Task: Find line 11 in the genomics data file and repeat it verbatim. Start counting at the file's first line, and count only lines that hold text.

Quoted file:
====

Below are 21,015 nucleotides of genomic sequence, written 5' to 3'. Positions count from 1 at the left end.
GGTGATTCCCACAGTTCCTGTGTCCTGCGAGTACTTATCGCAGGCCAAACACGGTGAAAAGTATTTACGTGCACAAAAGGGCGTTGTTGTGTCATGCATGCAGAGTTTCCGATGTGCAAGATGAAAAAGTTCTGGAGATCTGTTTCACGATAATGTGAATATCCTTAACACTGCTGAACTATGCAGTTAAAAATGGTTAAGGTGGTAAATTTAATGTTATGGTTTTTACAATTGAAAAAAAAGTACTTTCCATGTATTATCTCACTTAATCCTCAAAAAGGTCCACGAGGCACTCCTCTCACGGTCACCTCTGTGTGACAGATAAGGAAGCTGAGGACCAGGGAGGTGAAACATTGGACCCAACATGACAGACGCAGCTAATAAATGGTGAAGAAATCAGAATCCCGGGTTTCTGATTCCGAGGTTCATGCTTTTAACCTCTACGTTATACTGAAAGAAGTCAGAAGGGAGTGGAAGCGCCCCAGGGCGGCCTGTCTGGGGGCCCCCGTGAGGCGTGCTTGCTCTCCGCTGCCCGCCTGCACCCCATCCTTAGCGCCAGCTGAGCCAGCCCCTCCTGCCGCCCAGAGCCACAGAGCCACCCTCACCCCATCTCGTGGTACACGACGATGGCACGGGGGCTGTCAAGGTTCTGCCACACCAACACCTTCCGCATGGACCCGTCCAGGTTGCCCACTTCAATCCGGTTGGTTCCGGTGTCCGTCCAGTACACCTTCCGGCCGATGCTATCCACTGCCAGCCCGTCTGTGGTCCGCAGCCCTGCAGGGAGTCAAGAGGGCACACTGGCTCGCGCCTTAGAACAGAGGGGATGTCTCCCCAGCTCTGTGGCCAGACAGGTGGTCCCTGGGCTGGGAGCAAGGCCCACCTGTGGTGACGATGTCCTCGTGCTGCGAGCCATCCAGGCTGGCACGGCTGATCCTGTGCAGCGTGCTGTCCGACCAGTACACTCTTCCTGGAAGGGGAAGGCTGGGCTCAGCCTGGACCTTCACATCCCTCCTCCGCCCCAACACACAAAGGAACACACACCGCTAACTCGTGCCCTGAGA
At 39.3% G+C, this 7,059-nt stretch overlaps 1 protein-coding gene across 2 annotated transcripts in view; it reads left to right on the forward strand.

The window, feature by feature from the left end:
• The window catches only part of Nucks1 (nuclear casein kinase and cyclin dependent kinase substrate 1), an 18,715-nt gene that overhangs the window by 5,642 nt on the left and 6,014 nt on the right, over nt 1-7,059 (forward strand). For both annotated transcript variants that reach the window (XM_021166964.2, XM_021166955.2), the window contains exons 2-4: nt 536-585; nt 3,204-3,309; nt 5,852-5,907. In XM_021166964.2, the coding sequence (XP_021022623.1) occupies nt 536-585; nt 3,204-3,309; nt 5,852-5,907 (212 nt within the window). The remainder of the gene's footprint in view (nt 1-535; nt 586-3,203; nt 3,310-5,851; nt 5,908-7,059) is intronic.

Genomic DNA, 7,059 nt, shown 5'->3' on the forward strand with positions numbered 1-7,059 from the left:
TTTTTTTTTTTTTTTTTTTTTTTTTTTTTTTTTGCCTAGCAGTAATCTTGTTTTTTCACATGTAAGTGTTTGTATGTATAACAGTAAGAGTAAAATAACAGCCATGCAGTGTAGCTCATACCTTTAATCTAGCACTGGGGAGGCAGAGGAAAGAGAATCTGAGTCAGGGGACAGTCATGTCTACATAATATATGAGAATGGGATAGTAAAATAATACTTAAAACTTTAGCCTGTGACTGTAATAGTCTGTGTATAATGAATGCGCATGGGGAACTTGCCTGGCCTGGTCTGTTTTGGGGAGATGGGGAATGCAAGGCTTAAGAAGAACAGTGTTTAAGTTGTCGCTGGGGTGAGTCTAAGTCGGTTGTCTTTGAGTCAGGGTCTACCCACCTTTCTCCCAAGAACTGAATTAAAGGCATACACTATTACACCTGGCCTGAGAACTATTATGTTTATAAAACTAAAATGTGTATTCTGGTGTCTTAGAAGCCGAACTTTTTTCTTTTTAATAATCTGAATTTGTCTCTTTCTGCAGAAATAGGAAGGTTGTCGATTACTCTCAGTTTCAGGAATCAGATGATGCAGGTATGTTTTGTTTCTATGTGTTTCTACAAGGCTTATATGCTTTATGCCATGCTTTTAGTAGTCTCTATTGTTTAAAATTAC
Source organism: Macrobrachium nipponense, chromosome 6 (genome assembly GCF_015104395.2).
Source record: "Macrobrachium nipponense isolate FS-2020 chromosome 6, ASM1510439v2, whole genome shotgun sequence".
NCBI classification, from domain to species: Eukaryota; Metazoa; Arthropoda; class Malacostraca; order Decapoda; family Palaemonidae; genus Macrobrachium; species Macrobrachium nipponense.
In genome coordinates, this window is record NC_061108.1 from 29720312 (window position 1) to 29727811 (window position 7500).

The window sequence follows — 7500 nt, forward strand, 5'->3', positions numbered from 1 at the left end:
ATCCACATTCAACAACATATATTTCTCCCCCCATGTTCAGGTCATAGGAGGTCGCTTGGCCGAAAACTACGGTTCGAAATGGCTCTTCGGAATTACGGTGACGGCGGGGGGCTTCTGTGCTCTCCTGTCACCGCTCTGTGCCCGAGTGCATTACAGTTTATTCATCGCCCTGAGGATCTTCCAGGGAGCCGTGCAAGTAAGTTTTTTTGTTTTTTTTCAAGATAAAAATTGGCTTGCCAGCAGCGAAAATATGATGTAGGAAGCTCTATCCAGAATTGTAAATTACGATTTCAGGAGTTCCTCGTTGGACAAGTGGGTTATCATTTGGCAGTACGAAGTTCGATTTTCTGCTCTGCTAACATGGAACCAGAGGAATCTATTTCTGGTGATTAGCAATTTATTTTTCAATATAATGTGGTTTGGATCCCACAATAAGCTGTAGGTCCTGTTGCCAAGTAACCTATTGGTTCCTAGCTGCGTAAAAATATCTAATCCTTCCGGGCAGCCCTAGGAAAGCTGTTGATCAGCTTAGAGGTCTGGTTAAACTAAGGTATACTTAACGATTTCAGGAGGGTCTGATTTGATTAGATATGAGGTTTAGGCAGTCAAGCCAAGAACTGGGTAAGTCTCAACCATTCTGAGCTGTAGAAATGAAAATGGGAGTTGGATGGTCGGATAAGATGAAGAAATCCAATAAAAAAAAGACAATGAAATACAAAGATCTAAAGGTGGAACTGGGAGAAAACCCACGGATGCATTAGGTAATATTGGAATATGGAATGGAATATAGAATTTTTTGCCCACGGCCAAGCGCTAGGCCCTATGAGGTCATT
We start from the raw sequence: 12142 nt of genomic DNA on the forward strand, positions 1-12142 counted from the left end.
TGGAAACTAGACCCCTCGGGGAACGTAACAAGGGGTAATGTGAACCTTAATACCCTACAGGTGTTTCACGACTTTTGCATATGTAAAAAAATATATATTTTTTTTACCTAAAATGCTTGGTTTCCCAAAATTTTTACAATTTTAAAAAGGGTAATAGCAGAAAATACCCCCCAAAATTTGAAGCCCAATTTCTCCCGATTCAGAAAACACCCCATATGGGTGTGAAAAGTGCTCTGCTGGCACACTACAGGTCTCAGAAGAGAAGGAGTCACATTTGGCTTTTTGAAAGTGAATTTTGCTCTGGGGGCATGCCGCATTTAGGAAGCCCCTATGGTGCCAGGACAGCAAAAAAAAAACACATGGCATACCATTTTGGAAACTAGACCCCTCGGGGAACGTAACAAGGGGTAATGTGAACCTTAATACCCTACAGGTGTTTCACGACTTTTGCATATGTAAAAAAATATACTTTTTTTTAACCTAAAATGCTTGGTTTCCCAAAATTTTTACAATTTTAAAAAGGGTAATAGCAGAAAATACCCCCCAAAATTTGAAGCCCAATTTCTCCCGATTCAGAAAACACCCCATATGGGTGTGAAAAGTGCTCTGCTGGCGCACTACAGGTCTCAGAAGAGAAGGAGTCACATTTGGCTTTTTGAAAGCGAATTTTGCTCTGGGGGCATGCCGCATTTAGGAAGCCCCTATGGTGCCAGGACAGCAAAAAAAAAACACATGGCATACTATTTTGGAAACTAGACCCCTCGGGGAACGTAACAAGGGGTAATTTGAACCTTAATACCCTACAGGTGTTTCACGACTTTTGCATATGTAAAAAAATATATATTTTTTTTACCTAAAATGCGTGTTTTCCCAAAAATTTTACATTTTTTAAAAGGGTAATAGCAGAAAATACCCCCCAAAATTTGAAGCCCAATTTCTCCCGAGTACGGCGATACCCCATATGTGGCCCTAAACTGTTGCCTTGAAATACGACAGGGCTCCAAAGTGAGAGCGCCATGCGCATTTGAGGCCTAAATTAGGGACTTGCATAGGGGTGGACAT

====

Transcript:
In genome coordinates, this window is record NC_061108.1 from 29720312 (window position 1) to 29727811 (window position 7500).